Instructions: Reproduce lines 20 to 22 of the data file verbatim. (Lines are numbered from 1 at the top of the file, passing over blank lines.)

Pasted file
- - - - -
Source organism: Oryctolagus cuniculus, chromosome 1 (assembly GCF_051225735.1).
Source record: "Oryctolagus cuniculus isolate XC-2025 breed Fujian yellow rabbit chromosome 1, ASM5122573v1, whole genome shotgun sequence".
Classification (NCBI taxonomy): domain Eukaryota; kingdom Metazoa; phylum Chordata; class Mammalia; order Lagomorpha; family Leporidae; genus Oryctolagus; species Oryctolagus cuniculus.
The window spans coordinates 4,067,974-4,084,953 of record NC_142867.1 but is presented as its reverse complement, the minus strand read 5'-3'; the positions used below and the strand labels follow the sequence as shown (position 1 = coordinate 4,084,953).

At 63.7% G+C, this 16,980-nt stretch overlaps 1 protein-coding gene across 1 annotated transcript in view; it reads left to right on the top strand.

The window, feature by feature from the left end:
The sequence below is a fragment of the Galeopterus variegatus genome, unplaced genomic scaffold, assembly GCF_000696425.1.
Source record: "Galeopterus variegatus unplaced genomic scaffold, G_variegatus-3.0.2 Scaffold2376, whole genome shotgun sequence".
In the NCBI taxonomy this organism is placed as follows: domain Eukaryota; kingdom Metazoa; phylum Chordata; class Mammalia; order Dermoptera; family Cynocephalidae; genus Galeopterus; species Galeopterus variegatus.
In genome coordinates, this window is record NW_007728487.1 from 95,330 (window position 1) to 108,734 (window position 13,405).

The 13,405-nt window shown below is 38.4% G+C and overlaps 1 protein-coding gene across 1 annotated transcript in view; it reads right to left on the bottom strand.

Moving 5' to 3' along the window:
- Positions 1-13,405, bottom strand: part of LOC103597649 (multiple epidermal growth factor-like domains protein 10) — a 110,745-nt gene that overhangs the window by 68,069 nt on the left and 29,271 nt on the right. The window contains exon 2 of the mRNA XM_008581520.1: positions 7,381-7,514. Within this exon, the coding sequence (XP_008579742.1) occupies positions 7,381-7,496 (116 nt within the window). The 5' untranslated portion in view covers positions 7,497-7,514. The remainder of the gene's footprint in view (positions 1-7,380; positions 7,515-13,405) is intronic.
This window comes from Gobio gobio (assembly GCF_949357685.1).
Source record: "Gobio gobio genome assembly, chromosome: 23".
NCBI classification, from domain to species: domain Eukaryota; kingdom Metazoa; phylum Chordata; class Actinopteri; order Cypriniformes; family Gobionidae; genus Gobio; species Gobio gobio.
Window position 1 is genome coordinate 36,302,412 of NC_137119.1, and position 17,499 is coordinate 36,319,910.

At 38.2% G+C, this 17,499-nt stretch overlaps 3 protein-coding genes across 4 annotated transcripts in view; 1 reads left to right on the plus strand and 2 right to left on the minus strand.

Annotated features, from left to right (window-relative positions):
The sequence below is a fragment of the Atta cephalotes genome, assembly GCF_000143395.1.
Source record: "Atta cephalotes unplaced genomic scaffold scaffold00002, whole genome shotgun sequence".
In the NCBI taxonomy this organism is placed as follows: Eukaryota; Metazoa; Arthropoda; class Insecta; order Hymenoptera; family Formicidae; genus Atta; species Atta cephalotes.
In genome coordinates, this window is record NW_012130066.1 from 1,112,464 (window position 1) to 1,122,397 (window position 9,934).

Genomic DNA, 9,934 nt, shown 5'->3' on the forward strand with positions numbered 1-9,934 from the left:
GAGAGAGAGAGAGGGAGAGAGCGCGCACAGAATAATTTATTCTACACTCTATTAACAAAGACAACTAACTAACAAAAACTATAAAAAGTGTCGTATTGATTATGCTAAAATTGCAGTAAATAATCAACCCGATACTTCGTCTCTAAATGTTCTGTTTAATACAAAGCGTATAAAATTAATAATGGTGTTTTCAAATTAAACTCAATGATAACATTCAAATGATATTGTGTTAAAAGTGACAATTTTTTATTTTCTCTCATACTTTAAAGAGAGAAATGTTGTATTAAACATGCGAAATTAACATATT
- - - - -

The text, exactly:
The sequence below is a fragment of the Atta cephalotes genome, assembly GCF_000143395.1.
Source record: "Atta cephalotes unplaced genomic scaffold scaffold00002, whole genome shotgun sequence".
In the NCBI taxonomy this organism is placed as follows: Eukaryota; Metazoa; Arthropoda; class Insecta; order Hymenoptera; family Formicidae; genus Atta; species Atta cephalotes.